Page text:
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Keywords:

  • bldA;
  • TTA codon;
  • bioinformatics;
  • codon adaptation index

Abstract

  1. Top of page
  2. Abstract
  3. Introduction
  4. Materials and methods
  5. Results
  6. Discussion
  7. Author contributions
  8. Acknowledgements
  9. References

The rarest codon in the high G+C genome of Streptomyces coelicolor is TTA, corresponding in mRNA to the UUA codon that is recognized by a developmentally important tRNA encoded by the bldA gene. There are 145 TTA-containing genes in the chromosome of S. coelicolor. Only 42 of these are represented in the genome of Streptomyces avermitilis, among which only 12 have a TTA codon in both species. The TTA codon is less represented in housekeeping genes and orthologous genes, and is more represented in functional-unknown, extrachromosomal or weakly expressed genes. Twenty one TTA-containing chromosomal genes in S. coelicolor were disrupted, including 12 of the 42 genes that are common to both S. avermitillis and S. coelicolor. None of the mutant strains showed any obvious phenotypic differences from the wild-type strain under tested conditions. Possible reasons for this, and the role and evolution of the observed distribution of TTA codons among Streptomyces genes were discussed.


Introduction

  1. Top of page
  2. Abstract
  3. Introduction
  4. Materials and methods
  5. Results
  6. Discussion
  7. Author contributions
  8. Acknowledgements
  9. References

Streptomycetes are Gram-positive mycelial bacteria that have an extensive secondary metabolism and undergo complex morphological differentiation to form a sporulating aerial mycelium. In the model organism Streptomyces coelicolor A3(2), and in other species tested, development and many secondary metabolism are pleiotropically defective in mutants of bldA, which encodes the only tRNA that can efficiently translate the rare leucine codon UUA (Leskiw et al., 1991b; Chater, 2006; Chater & Chandra, 2006). Thus, although bldA mutants show apparently normal vegetative growth, they are defective in the production of at least four known antibiotics and in the formation of aerial mycelium on most media (Merrick, 1976; Champness, 1988). The pleiotropic effects of bldA mutations in S. coelicolor are at least partially attributable to the presence of UUA codons in the mRNA of critical regulatory genes (Chater, 2006). For example, actII-4, which encodes the pathway-specific regulator of actinorhodin production, contains a TTA codon (Fernandez-Moreno et al., 1991), as does redZ, a regulatory gene required for undecylprodigiosin production (White & Bibb, 1997; Guthrie et al., 1998). Another TTA-containing transcriptional regulatory gene, adpA (also termed bldH), is the main route by which bldA affects morphological differentiation (Nguyen et al., 2003; Takano et al., 2003). Recent proteomic analyses showed that a bldA-deleted mutant had impaired production of several extracellular proteins, including a potentially developmentally significant trypsin-like protease inhibitor SCO0762 (Kim et al., 2005b); and two hypothetical proteins, SCO4244 and SCO4252, were absent (Kim et al., 2005a). SCO0762 does not contain a TTA codon, and its disruption mutant differentiates normally, but transcription of SCO0762 depends on the TTA-containing gene adpA (Kim et al., 2005b). SCO4244 and SCO4252 are in two operons that are located close to each other and the transcription of the operons were inactivated by disruption of the nearby TTA-containing regulatory gene, SCO4263, although disruption of SCO4263 had no obvious phenotype with respect to antibiotic production or morphological differentiation (Kim et al., 2005a; Hesketh et al., in preparation). Expression analysis indicated that the abundance of the bldA-encoded tRNA is at its highest in stationary phase, in contrast to what is expected for most tRNA species (Trepanier et al., 1997). In agreement with this, expression of TTA-containing genes was found to be delayed during early differentiation (Kataoka et al., 1999).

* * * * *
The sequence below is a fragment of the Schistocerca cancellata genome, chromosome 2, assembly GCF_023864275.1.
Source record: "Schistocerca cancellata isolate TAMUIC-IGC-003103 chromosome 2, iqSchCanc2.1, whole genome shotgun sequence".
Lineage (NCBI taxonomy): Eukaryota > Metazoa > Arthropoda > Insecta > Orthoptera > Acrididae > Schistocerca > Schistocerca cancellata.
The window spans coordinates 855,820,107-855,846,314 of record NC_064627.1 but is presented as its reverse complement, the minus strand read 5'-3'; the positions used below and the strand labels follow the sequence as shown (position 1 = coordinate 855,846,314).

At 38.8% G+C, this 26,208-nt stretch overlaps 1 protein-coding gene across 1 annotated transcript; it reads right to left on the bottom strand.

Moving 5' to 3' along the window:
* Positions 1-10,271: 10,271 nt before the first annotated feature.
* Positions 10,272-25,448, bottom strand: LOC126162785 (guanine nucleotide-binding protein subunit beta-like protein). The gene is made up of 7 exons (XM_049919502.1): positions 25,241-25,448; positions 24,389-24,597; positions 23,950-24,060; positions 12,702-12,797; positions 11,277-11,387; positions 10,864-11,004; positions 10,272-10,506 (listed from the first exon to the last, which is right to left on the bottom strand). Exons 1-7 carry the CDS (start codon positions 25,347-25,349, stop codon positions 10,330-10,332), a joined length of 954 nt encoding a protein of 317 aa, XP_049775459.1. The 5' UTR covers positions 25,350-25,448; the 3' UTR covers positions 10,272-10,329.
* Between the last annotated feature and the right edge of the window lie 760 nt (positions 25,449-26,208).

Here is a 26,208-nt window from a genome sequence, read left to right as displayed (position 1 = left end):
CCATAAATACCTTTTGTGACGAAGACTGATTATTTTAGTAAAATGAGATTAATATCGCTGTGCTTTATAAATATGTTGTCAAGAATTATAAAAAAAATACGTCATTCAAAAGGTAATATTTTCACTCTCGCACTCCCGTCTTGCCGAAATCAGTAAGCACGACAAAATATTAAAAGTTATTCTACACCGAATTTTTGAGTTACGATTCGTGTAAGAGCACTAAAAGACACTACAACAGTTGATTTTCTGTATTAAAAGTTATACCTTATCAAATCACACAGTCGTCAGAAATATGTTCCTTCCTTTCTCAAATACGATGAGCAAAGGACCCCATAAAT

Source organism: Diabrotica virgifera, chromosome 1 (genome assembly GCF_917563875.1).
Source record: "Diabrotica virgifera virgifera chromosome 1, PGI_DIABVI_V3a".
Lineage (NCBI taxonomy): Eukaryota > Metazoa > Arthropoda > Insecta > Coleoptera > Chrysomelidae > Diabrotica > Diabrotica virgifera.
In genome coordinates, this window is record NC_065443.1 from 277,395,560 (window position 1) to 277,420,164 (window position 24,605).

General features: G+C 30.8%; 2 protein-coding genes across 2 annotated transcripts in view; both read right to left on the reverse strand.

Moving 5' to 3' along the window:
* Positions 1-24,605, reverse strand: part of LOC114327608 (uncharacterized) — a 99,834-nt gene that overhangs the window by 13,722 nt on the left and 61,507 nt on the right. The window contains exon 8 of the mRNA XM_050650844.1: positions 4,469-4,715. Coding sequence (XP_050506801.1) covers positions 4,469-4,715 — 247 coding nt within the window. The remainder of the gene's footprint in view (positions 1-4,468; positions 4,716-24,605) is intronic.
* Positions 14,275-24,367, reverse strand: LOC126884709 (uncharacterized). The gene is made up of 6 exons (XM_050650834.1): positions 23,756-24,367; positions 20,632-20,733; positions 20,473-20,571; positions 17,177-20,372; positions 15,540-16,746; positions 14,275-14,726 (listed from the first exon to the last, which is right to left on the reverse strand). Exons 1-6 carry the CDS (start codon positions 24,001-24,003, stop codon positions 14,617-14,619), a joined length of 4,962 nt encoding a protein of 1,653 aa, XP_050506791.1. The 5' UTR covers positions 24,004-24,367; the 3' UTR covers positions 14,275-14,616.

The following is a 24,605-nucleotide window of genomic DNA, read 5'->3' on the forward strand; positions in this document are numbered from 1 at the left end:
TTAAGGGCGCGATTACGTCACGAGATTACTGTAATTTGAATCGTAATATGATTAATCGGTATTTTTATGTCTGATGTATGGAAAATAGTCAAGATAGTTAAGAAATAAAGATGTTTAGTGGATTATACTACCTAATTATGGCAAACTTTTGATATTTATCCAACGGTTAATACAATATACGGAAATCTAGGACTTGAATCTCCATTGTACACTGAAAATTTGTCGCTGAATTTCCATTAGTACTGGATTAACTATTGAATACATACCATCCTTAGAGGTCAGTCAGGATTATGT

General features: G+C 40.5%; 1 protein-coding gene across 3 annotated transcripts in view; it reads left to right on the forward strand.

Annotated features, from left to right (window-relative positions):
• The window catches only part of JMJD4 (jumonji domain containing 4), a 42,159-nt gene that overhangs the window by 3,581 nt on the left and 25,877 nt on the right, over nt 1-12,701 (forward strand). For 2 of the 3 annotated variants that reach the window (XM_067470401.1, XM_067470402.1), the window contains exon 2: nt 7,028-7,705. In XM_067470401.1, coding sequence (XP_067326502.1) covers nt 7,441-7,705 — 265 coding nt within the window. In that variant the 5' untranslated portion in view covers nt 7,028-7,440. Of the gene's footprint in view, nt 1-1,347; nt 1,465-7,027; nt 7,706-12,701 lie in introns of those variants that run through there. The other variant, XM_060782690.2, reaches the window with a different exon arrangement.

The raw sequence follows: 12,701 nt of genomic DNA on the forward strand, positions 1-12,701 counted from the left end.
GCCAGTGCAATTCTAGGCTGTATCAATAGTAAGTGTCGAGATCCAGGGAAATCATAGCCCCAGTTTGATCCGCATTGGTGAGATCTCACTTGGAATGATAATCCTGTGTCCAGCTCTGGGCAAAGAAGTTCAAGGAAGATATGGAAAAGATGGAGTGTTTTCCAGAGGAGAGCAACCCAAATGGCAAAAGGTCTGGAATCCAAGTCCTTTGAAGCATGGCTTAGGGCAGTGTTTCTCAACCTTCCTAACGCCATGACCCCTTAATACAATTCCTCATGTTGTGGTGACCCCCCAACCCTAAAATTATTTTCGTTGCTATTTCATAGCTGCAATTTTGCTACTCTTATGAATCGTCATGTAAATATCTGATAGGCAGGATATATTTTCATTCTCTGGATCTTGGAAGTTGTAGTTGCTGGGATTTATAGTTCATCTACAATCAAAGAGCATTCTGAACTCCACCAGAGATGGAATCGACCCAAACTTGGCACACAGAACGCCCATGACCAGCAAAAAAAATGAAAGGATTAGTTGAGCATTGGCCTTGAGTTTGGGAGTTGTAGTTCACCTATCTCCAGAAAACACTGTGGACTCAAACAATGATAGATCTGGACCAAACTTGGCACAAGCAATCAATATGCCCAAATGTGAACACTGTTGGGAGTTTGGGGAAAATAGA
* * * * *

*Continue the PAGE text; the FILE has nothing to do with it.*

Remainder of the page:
All Streptomyces ssp. have a very high G+C content (typically more than 70%), making the TTA codon rare. Many known TTA-containing genes have been found to be associated with morphological and physiological differentiation, and expression of these genes may be limited even in wild-type streptomycetes (Leskiw et al., 1991b; Chater, 2006). The genome sequences of two Streptomyces species –S. coelicolor (Bentley et al., 2002) and Streptomyces avermitilis (Ikeda et al., 2003) – are now available. Analysis of these genomes has shown that the position in mRNAs of UUA codons is biased towards the start of coding sequences, implying that translational selection of codon usage occurs in streptomycetes (Fuglsang, 2005; Chater & Chandra, 2006). In S. coelicolor, knowledge of the roles of TTA-containing genes has mostly resulted from investigations of mutants with obvious phenotypic defects. Here, we have attempted to approach this problem using different approaches, a bioinformatics analysis coupled with targeted mutagenesis of 21 of the 145 TTA-containing chromosomal genes.

Materials and methods

  1. Top of page
  2. Abstract
  3. Introduction
  4. Materials and methods
  5. Results
  6. Discussion
  7. Author contributions
  8. Acknowledgements
  9. References

Sequences